This means fraud teams often have to rely on anecdotal evidence, customer complaints, and manual review, which becomes less viable as your business grows and you get more suppliers. But if you don’t understand the connections between your suppliers and customers, you can never truly be in control of the situation...
Graph networks are a key tool for managing marketplace fraud, making it easy to evaluate connections between your data. In a graph network, all the information about a customer’s account, email, shipping address, order details and payment information is connected and visible at the same time.
To make life easier, we’ve added suppliers to the graph network. Adding suppliers into the mix makes suspicious connections and patterns clear, helping you assess a supplier’s risk level in the bigger picture. This could help you in a number of ways...
If you can easily see suppliers in the graph network, you can analyze...
Suspicious patterns: Unusual patterns in order times and locations can indicate fraud, like if a driver only takes journeys from the same location at the same time every week.
Supplier order history: Assessing a supplier’s order history can flag suspicious repeat orders from the same customers or locations. A single cab driver and single customer in New York are very unlikely to be allocated to the journey three times in a month!
Supplier-to-customer links: Why would a supplier have the same details as a customer? There’s no genuine reason. If you spot a driver with the same phone number as their most regular customer, it’s a huge red flag.
Supplier-supplier behavior patterns: Suspicious patterns in behavior could indicate that suppliers are communicating with each other to create money-making opportunities. Drivers have been known to tell other local suppliers to turn off their availability so the marketplace will implement a temporary rise in pay.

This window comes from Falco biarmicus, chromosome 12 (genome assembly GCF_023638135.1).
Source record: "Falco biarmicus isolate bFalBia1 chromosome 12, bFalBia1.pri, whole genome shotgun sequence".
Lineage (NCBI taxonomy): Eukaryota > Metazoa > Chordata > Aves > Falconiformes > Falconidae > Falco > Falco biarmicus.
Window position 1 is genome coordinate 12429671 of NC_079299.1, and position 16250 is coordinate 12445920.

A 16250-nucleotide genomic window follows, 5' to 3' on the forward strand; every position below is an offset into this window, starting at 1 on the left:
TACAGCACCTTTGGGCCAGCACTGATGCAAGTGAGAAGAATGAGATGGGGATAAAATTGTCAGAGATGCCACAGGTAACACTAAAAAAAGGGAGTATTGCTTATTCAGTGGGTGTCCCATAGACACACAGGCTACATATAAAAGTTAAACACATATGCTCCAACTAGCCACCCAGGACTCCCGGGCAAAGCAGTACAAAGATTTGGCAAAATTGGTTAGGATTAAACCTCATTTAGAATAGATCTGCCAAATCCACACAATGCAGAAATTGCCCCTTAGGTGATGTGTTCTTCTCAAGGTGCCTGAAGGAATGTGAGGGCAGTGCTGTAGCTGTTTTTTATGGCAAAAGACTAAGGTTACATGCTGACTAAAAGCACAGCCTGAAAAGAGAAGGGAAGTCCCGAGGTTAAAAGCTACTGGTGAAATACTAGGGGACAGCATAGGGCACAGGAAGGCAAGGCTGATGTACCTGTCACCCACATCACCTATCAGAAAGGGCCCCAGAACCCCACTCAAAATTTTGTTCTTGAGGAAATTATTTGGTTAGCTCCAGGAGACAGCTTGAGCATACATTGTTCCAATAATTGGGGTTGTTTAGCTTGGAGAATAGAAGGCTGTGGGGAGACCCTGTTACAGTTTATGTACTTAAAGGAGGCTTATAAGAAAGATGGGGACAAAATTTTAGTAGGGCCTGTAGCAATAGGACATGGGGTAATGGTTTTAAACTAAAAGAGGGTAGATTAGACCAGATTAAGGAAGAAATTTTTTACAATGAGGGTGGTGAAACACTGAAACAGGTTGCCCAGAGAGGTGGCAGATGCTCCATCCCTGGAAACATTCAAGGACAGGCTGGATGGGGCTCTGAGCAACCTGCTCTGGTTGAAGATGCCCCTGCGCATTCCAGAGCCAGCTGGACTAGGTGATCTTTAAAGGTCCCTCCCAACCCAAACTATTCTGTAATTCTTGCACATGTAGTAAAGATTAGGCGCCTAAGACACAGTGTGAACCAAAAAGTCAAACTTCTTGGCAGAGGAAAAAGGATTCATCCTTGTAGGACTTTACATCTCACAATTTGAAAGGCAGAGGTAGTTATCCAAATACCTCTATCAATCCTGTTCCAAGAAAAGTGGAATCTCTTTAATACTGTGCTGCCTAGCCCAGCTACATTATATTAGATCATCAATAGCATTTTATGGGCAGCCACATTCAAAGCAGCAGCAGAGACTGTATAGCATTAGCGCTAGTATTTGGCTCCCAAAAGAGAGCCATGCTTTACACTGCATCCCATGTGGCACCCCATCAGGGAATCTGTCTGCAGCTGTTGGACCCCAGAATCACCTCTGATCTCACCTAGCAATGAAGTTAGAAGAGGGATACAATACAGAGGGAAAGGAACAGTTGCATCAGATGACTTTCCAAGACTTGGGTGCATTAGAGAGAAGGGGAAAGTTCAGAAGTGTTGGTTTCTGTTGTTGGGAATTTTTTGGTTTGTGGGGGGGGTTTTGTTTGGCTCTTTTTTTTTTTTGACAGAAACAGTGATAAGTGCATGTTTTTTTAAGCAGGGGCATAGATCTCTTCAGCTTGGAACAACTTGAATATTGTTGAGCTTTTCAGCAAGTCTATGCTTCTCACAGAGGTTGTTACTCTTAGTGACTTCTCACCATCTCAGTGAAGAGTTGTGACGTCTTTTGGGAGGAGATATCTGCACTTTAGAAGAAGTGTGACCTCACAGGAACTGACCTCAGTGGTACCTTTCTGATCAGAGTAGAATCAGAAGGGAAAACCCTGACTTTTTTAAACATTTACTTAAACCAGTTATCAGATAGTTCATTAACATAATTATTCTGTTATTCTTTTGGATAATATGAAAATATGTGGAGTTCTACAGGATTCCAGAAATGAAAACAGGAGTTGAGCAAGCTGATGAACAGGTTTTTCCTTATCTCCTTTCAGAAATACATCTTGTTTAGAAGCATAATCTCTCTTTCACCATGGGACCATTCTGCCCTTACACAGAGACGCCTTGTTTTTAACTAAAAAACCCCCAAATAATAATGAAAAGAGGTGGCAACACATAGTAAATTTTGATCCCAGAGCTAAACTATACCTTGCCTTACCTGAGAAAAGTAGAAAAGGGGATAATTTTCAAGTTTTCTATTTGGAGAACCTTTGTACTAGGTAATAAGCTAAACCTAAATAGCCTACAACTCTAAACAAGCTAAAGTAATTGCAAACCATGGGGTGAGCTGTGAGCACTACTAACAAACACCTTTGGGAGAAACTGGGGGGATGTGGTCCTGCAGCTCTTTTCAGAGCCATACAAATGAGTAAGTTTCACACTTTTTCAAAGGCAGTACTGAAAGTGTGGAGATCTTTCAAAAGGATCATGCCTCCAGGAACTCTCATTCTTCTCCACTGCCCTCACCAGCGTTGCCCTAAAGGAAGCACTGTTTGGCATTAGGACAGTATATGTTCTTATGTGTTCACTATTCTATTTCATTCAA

Supplier-supplier links: Suppliers with the same email addresses or phone numbers could be involved in sophisticated fraud networks.
Once you have all of the data in front of you, you can find targeted ways to discourage opportunistic policy abuse and only block the really prolific fraudsters.
If you’ve spotted a supplier prone to opportunistic incentive fraud, you can contact them with an alert or email to discourage the behavior. Or, you can intervene in supplier allocation to prevent high-risk suppliers from being matched with high-risk customers/orders. This approach means the supplier can still be assigned low-risk orders - you don’t lose a supplier and they can still keep earning.
In extreme cases, you can block a supplier from your network completely - if they are a known prolific fraudster and don’t do any genuine orders. If you choose to ban them, graph networks enable you to make sure they don’t return. If a new supplier with a similar email or phone number ever appears, you can prevent them from rejoining your platform.
For more insight into how to stop fraud using graph networks, watch our webinar: how to use network analysis for fraud detection.
Grace Proctor, Content Writer